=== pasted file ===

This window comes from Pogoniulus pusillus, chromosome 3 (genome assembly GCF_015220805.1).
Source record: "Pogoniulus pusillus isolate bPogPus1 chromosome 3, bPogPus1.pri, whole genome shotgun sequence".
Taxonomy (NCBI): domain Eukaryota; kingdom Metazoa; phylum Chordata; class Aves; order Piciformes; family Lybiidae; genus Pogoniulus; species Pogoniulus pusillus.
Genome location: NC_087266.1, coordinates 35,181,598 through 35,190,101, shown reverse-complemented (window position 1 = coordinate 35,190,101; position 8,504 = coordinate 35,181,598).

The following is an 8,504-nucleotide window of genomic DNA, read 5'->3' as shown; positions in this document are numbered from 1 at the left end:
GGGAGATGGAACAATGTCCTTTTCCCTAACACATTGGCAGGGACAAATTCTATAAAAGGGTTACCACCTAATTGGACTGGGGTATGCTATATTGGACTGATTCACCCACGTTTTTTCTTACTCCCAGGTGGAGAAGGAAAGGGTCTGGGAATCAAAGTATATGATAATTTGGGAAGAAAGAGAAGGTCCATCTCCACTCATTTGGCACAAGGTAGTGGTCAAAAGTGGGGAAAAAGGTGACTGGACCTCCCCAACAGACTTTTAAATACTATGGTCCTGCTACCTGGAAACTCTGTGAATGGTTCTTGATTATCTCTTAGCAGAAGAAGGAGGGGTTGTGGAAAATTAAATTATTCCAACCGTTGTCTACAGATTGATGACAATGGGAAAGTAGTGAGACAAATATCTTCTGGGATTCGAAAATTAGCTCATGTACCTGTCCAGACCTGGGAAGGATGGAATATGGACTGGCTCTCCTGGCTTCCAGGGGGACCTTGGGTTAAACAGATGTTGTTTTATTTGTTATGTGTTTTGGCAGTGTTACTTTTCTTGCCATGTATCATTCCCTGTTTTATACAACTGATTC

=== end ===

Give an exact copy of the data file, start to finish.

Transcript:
This window comes from Pogoniulus pusillus, chromosome 3 (genome assembly GCF_015220805.1).
Source record: "Pogoniulus pusillus isolate bPogPus1 chromosome 3, bPogPus1.pri, whole genome shotgun sequence".
Taxonomy (NCBI): domain Eukaryota; kingdom Metazoa; phylum Chordata; class Aves; order Piciformes; family Lybiidae; genus Pogoniulus; species Pogoniulus pusillus.
Genome location: NC_087266.1, coordinates 35,181,598 through 35,190,101, shown reverse-complemented (window position 1 = coordinate 35,190,101; position 8,504 = coordinate 35,181,598).

The following is an 8,504-nucleotide window of genomic DNA, read 5'->3' as shown; positions in this document are numbered from 1 at the left end:
GGGAGATGGAACAATGTCCTTTTCCCTAACACATTGGCAGGGACAAATTCTATAAAAGGGTTACCACCTAATTGGACTGGGGTATGCTATATTGGACTGATTCACCCACGTTTTTTCTTACTCCCAGGTGGAGAAGGAAAGGGTCTGGGAATCAAAGTATATGATAATTTGGGAAGAAAGAGAAGGTCCATCTCCACTCATTTGGCACAAGGTAGTGGTCAAAAGTGGGGAAAAAGGTGACTGGACCTCCCCAACAGACTTTTAAATACTATGGTCCTGCTACCTGGAAACTCTGTGAATGGTTCTTGATTATCTCTTAGCAGAAGAAGGAGGGGTTGTGGAAAATTAAATTATTCCAACCGTTGTCTACAGATTGATGACAATGGGAAAGTAGTGAGACAAATATCTTCTGGGATTCGAAAATTAGCTCATGTACCTGTCCAGACCTGGGAAGGATGGAATATGGACTGGCTCTCCTGGCTTCCAGGGGGACCTTGGGTTAAACAGATGTTGTTTTATTTGTTATGTGTTTTGGCAGTGTTACTTTTCTTGCCATGTATCATTCCCTGTTTTATACAACTGATTC